After the success of my salted caramel popcorn macarons, I had a renewed vigour to tackle a different flavour. The dreaded chocolate macarons. Dreaded because my good friend described my last attempt as, “not so much like a macaron but a flourless chocolate cake”. Ouch! So I turned to my trusty bible by Pierre Herme and thought, this has to be fool proof.
Fool proof it is not! Sadly, I was somewhat disappointed with how this batch turned out. They were less smooth and glossy like the salted caramel popcorn batch and had slightly less crunch. Pierre Herme calls for the oven temperature to be at 180 degrees whereas I’ve always baked my macarons around the 140 – 150 degree range and continued to do so. However, I think next time I will preheat the oven to around 170 degrees and then drop it immediately down to 140 when I place the trays in, which should ensure a firm crisp shell, but will also cook the macaron through without burning them. I think I will also tweak the recipe slightly and add a little bit more egg white to the mixture which should help make the macarons smoother as the mixture wasn’t very runny as previous successful batches.
I was also slightly underwhelmed by the colour of the macaron. In Pierre’s book, his macaron is a beautiful chocolate brown whereas mine come out like the colour of raw minced meat (not very appetising particularly for a vegetarian like me)! I figured that’s because he calls for 100% strength dark chocolate to be folded into the mixture which should offset all that red food colouring, however I only had 45% strength dark chocolate in the cupboard.
The red hue of the macaron didn’t quite scream chocolate flavour but I figured the addition of raspberries might explain the reddish tint. Thankfully I had some frozen raspberries in the freezer which I added to the chocolate ganache. And besides, raspberries go so well with chocolate, that this turned out to be a happy accident! The taste reminded me of a cherry ripe, without the coconut, yummo!
Recipe based on Pierre Herme’s Macarons (note Pierre Herme uses a lot of couture ingredients, which I haven’t repeated below)
For the almond mixture:
150g ground almonds
150g icing sugar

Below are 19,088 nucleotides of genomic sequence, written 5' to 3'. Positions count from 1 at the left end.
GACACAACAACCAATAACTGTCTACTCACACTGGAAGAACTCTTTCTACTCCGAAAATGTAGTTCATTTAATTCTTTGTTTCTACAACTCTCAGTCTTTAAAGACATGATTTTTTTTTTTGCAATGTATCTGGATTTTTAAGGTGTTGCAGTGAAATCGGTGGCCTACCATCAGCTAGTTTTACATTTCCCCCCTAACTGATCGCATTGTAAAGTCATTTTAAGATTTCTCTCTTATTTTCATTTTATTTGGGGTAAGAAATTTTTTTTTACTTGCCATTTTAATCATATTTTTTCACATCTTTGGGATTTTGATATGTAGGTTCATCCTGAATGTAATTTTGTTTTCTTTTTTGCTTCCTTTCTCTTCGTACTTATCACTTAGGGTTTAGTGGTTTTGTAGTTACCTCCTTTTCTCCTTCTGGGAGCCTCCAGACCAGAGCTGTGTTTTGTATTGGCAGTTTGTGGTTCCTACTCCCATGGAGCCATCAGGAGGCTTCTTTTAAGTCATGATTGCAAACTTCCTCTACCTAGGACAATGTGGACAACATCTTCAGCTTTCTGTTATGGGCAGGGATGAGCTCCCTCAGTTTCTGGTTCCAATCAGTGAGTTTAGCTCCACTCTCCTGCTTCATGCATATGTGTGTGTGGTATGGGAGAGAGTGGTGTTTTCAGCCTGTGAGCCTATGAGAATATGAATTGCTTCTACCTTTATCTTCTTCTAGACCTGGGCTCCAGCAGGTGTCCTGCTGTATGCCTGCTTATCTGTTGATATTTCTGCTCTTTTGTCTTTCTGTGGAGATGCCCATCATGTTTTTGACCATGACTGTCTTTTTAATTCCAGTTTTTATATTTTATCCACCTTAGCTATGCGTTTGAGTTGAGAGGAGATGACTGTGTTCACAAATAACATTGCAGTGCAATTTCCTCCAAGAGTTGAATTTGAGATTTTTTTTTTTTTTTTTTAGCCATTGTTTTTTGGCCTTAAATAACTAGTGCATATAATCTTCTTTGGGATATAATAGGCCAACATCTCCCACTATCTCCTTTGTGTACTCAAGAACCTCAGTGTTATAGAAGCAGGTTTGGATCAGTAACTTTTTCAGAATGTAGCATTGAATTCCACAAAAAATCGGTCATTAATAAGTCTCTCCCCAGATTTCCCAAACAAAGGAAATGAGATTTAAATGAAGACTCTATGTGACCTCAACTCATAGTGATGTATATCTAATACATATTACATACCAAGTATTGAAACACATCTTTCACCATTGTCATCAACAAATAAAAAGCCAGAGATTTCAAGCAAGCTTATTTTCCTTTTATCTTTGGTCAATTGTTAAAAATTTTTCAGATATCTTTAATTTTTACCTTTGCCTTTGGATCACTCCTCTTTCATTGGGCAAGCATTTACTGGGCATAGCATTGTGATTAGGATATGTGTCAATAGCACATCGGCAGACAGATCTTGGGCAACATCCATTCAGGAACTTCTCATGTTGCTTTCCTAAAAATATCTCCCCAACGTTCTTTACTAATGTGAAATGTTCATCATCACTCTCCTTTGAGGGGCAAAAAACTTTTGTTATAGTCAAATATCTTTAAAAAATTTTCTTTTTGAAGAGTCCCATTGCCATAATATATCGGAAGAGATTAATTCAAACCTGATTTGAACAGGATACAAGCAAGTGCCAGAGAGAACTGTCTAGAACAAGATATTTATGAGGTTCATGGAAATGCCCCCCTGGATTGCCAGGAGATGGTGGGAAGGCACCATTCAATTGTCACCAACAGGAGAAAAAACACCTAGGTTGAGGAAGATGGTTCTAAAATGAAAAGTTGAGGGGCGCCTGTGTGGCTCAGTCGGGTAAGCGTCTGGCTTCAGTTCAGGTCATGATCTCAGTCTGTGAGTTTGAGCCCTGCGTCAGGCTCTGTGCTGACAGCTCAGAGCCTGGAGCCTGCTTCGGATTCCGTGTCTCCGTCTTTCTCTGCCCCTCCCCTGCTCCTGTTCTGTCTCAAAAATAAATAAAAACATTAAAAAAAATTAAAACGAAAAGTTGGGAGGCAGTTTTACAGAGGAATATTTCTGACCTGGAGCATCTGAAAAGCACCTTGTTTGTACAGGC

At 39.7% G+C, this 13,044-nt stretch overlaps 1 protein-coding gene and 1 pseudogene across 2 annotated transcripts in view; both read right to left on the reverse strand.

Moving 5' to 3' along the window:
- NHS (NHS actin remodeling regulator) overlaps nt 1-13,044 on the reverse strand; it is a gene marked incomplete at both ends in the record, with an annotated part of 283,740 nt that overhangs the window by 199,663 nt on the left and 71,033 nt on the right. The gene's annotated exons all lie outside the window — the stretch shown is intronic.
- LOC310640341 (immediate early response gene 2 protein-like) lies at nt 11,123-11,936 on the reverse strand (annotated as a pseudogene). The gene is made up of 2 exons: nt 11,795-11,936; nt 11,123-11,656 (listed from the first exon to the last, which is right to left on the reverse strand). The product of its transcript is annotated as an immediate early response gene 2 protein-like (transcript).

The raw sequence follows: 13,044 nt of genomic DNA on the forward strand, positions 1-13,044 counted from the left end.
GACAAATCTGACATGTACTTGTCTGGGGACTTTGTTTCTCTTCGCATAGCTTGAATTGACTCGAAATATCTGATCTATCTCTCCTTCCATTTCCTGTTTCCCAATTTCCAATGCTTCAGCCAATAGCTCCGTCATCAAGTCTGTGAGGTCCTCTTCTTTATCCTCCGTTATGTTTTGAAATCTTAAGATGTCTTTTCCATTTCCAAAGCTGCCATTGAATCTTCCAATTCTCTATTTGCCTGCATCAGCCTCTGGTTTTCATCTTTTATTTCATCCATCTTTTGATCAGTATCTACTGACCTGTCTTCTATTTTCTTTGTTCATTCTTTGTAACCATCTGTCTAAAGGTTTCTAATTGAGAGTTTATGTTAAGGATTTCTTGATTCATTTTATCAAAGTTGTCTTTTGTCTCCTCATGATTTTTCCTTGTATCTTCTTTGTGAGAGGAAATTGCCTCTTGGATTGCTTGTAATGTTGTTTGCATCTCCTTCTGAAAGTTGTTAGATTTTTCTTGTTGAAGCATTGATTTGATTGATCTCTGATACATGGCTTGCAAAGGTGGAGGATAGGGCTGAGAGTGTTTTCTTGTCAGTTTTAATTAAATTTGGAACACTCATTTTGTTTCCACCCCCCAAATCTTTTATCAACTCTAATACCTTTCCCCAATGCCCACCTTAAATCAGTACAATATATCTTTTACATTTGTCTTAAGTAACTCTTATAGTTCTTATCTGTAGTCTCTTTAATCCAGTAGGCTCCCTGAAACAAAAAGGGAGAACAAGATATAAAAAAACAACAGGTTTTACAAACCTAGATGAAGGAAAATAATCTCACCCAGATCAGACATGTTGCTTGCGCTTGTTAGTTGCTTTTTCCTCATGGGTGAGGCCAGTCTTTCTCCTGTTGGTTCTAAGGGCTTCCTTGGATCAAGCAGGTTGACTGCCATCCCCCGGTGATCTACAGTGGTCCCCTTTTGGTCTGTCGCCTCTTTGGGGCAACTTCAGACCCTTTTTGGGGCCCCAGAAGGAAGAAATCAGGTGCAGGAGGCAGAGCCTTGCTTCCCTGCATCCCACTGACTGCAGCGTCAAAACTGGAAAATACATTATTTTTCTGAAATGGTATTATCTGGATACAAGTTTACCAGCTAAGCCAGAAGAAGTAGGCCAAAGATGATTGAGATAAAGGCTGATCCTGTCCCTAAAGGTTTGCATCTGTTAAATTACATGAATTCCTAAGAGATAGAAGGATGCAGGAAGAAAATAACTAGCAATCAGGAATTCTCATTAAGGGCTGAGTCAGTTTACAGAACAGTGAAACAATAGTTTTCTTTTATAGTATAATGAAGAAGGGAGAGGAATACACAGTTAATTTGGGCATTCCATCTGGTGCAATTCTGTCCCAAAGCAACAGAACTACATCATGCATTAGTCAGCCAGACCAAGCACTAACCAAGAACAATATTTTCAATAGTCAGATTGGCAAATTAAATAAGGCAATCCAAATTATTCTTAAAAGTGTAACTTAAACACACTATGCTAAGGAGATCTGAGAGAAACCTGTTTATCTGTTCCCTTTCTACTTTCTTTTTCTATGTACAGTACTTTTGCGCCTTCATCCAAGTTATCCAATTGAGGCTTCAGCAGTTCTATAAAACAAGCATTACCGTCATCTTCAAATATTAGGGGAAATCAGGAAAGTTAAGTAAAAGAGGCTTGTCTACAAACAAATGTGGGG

55g egg whites (aged)
60g dark chocolate 100% cocoa
7.5g red food colouring
For the Italian meringue:
150g caster sugar
55g egg whites (aged)
For the raspberry chocolate ganache (this is my own recipe):
150ml pouring cream
200g dark chocolate
35g softened butter
Approx 3/4 cup of raspberries
Melt the dark chocolate in a bowl over a pan of barely simmering water until it reaches 50 degrees and set it aside.
Process the almonds and icing sugar in a food processer until it is fine. Stir the food colouring into the first portion of the egg whites and then pour it into the processed almonds and icing sugar, but do not stir the two together.
To make the Italian meringue, bring the water and sugar to boil to 118 degrees. When it reaches anywhere between 110 to 115 degrees, whisk the second portion of egg whites to soft peaks on a medium speed. You’ll need to time this correctly so that when the sugar reaches 118 degrees, it is ready to be poured over the egg whites. Continue to whisk on medium speed and then increase the whisk to high speed for the last few seconds.
Fold the meringue into the sugar almond mixture, and then fold in the melted chocolate. Spoon the batter into a piping bag with a plain nozzle and pipe.
Preheat the oven to 180 degrees and then put the shells in the oven and bake for 12 minutes. Personally, this temperature is too high for my oven, so you will need to figure out which temperature works best with your oven. However, most macaron recipes will say set the temperature anywhere between 140 to 160 degrees and have the macarons baking anywhere between 15 to 20 minutes.
To make the chocolate ganache, bring the pouring cream to the boil and take it off the heat. Add the chopped up chocolate and the softened butter into the cream and stir until combined. Leave it to set in the fridge for around 2 hours until it has hardened slightly but still pliable. Then add the raspberries to taste. If you find the raspberries have made the ganache too runny to pipe, put it back in the fridge to set slightly. Pipe the ganache onto the shells and top with remaining shells.